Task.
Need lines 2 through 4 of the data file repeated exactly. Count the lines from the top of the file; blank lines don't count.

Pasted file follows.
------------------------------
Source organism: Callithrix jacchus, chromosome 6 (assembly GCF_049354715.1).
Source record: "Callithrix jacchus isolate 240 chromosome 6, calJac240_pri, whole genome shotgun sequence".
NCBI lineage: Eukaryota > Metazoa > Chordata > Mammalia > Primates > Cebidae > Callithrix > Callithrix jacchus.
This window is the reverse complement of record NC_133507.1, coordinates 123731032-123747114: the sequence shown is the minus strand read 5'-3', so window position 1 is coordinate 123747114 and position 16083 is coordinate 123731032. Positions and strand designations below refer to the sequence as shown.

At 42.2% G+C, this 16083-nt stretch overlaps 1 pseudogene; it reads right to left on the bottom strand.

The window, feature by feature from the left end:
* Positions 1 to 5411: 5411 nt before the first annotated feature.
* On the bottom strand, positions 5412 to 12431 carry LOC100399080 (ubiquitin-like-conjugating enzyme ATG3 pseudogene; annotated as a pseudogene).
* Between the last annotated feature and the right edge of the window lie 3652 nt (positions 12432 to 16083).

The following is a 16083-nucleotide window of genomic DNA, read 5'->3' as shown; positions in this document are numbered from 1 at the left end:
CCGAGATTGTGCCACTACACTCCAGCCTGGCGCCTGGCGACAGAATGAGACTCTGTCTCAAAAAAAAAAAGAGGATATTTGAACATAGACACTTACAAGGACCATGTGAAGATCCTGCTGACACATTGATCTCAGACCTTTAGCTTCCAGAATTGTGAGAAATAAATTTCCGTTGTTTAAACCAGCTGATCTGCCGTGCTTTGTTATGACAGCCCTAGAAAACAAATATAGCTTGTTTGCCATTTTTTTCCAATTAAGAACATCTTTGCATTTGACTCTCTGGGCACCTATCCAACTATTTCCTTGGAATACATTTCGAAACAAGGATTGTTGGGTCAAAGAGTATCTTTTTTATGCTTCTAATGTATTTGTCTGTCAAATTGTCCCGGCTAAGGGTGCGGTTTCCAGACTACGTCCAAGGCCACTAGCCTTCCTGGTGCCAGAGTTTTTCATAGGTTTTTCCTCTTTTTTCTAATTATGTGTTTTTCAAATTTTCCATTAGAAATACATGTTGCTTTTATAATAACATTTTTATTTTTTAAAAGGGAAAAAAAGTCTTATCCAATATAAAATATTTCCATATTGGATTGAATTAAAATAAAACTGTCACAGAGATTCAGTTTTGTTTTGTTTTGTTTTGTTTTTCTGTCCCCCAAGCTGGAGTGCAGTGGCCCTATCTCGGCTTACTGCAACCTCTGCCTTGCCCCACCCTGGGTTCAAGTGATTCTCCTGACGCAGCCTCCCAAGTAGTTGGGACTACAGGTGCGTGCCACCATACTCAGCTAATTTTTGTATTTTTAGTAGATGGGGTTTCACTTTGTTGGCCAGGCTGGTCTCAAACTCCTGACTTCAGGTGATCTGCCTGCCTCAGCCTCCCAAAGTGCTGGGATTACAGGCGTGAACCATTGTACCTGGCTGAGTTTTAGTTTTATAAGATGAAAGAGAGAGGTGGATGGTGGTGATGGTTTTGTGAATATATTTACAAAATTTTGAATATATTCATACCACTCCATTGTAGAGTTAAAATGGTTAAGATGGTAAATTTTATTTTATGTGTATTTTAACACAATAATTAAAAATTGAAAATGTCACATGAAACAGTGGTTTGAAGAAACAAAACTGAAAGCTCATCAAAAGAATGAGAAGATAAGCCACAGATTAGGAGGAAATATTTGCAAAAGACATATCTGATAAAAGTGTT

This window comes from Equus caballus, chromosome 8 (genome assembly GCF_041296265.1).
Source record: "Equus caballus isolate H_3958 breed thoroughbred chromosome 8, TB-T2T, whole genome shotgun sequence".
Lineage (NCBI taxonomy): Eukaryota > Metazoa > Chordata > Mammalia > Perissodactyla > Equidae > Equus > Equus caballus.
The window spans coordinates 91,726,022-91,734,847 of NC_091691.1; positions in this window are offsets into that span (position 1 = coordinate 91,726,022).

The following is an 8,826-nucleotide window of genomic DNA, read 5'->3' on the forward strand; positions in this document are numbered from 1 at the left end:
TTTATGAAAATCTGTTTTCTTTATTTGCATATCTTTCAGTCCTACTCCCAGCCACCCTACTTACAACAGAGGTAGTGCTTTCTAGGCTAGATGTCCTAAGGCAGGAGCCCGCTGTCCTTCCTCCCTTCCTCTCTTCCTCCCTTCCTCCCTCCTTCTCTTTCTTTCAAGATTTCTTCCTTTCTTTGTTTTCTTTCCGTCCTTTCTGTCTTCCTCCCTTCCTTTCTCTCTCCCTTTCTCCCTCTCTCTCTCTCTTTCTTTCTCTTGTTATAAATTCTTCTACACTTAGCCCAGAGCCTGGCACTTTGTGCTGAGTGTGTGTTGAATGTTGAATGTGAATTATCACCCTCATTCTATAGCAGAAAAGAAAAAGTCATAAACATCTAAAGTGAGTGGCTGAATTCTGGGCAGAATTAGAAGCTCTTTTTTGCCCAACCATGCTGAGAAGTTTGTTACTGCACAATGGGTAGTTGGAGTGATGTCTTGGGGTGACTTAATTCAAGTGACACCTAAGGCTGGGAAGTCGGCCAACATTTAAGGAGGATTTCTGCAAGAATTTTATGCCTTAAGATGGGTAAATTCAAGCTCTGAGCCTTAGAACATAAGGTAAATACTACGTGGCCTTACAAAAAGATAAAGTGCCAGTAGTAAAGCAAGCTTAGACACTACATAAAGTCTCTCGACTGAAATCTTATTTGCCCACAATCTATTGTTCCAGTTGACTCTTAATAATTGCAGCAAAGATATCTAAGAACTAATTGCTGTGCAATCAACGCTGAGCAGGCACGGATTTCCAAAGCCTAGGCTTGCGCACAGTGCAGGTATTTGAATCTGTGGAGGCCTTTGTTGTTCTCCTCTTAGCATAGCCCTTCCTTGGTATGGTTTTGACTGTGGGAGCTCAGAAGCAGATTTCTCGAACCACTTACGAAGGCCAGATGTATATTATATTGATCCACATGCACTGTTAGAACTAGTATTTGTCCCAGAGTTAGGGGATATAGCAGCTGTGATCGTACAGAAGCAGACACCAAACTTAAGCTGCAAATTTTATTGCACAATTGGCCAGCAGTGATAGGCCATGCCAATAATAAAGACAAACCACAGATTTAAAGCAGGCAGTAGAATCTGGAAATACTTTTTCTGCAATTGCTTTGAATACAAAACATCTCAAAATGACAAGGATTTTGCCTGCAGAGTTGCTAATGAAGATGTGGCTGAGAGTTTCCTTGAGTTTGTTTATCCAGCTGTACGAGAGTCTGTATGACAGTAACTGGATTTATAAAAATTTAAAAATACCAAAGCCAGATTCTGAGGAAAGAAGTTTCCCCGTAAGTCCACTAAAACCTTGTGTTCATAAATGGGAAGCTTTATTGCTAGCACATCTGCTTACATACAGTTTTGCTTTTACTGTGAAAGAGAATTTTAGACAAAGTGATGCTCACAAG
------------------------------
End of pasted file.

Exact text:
Source record: "Callithrix jacchus isolate 240 chromosome 6, calJac240_pri, whole genome shotgun sequence".
NCBI lineage: Eukaryota > Metazoa > Chordata > Mammalia > Primates > Cebidae > Callithrix > Callithrix jacchus.
This window is the reverse complement of record NC_133507.1, coordinates 123731032-123747114: the sequence shown is the minus strand read 5'-3', so window position 1 is coordinate 123747114 and position 16083 is coordinate 123731032. Positions and strand designations below refer to the sequence as shown.